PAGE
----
Historic: The Great 1982 Beeswax Recovery Controversy...

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NickWallingford

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https://beekeeping.nz/NZBDA/timeline/1982_03_Wax_recovery_controversy.pdf

Here is a set of articles and letters from the NZ Beekeeper magazine, in 1982-1983. They highlight an issue that has probably always existed in beekeeping - that of an intensive versus an extensive approach to things...

The first article described Sandy Richardson's minimal input wax rendering system which avoided both boilers and presses.

But it was Stuart Tweedale's 'one stage wax processing' that caused the most controversy. Stuart was a WWII returned serviceman who got resettled as a beekeeper. But beekeeping in Taihape, the area he was provided, would have been hard work indeed. Stuart and son Don developed an admirable business in a difficult area through times of poor honey prices. Another returned serviceman, Peter Pegram, was also mentioned in the article (having made a similar wax processing system). Peter and later his son Keith developed a successful beekeeping business in similar circumstances near Wairoa. Neither business would have had a lot of loose capital through many of those years, and paid staff would have been minimal.

All's fine to here - but then Harry Cloake weighed in with the next magazine. He describes the previous equipment as "Heath Robinson", and claimed that the beeswax left behind by such units was significant.

Harry Cloake was a beekeeper who did most everything intensively - his hive management, his wax dipping, honey extraction, queen rearing. He employed considerably more labour than Tweedale or Pegram, and kept them over winter (not always common then). So his approach to wax rendering was the same - relatively high capital value for the equipment, and labour intensive - but with the expectation that the additional wax recovered would more than pay for it.

The next article described the unit (from Steve Robins - it had been originally made by Steve's father Len Robins) that Harry Cloake preferred. It was relatively involved, both in construction and in use. Cloake claimed that the pressing of the hot slum gum gave enough value to justify the costs.

By this time, Stuart Tweedale had taken exception to some of Harry Cloake's previous letter! His reply to Harry is a mildly-offensive delight to read. Stuart makes some obscure references (He refered to Harry's storage of honey in a plastic lined pit during a more than bumper season!) and effectively defends his wax recovery system. And it was really down to extensive versus intensive!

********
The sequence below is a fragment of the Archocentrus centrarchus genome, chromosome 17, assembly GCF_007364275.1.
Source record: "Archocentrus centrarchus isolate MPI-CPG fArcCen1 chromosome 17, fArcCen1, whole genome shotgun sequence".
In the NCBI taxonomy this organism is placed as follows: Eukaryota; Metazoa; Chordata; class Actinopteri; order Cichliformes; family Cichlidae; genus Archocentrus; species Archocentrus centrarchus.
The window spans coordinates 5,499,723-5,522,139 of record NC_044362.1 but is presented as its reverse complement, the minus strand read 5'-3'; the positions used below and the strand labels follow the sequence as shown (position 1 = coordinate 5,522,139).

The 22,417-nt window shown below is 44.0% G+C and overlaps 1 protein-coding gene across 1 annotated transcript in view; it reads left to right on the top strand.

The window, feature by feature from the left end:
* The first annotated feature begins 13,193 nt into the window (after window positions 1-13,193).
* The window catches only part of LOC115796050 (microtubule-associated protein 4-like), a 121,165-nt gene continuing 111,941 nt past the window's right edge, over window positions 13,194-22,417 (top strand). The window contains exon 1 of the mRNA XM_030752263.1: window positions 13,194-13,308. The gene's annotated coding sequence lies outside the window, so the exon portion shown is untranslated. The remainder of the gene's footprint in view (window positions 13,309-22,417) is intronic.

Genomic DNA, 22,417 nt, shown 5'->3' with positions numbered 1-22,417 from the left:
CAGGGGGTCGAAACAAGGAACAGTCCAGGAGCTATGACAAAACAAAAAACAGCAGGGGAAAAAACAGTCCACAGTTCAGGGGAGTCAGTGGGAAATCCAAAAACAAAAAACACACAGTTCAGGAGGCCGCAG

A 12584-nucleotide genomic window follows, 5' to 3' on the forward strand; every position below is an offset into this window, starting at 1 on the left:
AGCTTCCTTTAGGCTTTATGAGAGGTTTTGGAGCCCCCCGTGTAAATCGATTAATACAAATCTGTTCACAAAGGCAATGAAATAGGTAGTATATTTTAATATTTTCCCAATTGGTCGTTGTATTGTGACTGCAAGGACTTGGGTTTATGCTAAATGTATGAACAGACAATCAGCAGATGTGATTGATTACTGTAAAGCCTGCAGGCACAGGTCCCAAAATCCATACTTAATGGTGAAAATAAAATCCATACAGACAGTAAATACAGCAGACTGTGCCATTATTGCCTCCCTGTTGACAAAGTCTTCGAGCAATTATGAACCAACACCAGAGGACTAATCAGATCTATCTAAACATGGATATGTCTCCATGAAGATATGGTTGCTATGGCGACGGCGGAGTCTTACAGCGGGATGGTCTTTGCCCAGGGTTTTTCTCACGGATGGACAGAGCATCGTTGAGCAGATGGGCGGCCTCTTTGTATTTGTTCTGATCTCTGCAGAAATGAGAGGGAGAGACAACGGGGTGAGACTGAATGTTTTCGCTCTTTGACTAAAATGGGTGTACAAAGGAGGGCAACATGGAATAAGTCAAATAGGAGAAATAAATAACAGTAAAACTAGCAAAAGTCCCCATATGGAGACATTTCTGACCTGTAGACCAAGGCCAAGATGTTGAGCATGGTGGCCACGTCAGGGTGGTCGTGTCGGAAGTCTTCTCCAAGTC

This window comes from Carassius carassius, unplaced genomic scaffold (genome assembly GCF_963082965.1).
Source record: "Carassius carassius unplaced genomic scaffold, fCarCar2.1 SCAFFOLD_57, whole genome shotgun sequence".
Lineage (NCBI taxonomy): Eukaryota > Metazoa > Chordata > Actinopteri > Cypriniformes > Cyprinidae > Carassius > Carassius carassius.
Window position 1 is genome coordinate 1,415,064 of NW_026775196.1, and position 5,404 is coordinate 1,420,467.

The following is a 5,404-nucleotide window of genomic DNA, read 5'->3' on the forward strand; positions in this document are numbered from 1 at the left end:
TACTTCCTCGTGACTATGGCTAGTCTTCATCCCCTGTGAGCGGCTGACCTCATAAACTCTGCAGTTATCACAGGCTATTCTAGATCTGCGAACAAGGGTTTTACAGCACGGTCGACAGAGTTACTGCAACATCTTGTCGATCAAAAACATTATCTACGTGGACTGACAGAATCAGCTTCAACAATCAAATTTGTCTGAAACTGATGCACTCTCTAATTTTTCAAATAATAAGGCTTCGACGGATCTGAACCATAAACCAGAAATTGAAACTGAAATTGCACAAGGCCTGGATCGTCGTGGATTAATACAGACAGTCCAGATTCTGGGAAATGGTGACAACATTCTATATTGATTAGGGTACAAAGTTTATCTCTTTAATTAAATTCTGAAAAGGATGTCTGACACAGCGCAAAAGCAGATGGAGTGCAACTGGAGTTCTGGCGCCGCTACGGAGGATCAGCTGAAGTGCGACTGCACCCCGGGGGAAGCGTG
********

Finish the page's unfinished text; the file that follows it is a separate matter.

Harry used one last letter to the Editor to defend the intensive wax rendering systems.

But right at the end of the whole thing? Robin Jansen claims that it was *him* that made the rendering system that Stuart Tweedale was using!

Just about every beekeeper has to make those decisions about intensive vs extensive, for just about every aspect of beekeeping, I guess.
 
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today many outfits no longer use decappers, so they produce far far less wax for processing and sale. typically resulting in better comb on the frame and arguable more honey.
 

NickWallingford

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I guess there is probably an interesting history/story tracking the profitability of beekeeping against frame replacement rates. There were a lot of outfits, following the low-replacement-rates of the 1950s and 1960s due to low honey prices, that were really only good for melting up. Stuart Tweedale mentioned that, with lots of Simplicity frames, etc, being melted out at a dramatic rate once prices for honey had started to rise. I do know that the replacement rates now are significantly higher than they were in my time in the commercial industry. In my time, say, late 1970s, the anticipated replacement rate might be a low as 2 frames per hive per year. With the challenges brought by varroa and virus loads, that would not really be sustainable now, I would think. What would be a guess at current replacement rates?
 
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I guess there is probably an interesting history/story tracking the profitability of beekeeping against frame replacement rates. There were a lot of outfits, following the low-replacement-rates of the 1950s and 1960s due to low honey prices, that were really only good for melting up. Stuart Tweedale mentioned that, with lots of Simplicity frames, etc, being melted out at a dramatic rate once prices for honey had started to rise. I do know that the replacement rates now are significantly higher than they were in my time in the commercial industry. In my time, say, late 1970s, the anticipated replacement rate might be a low as 2 frames per hive per year. With the challenges brought by varroa and virus loads, that would not really be sustainable now, I would think. What would be a guess at current replacement rates?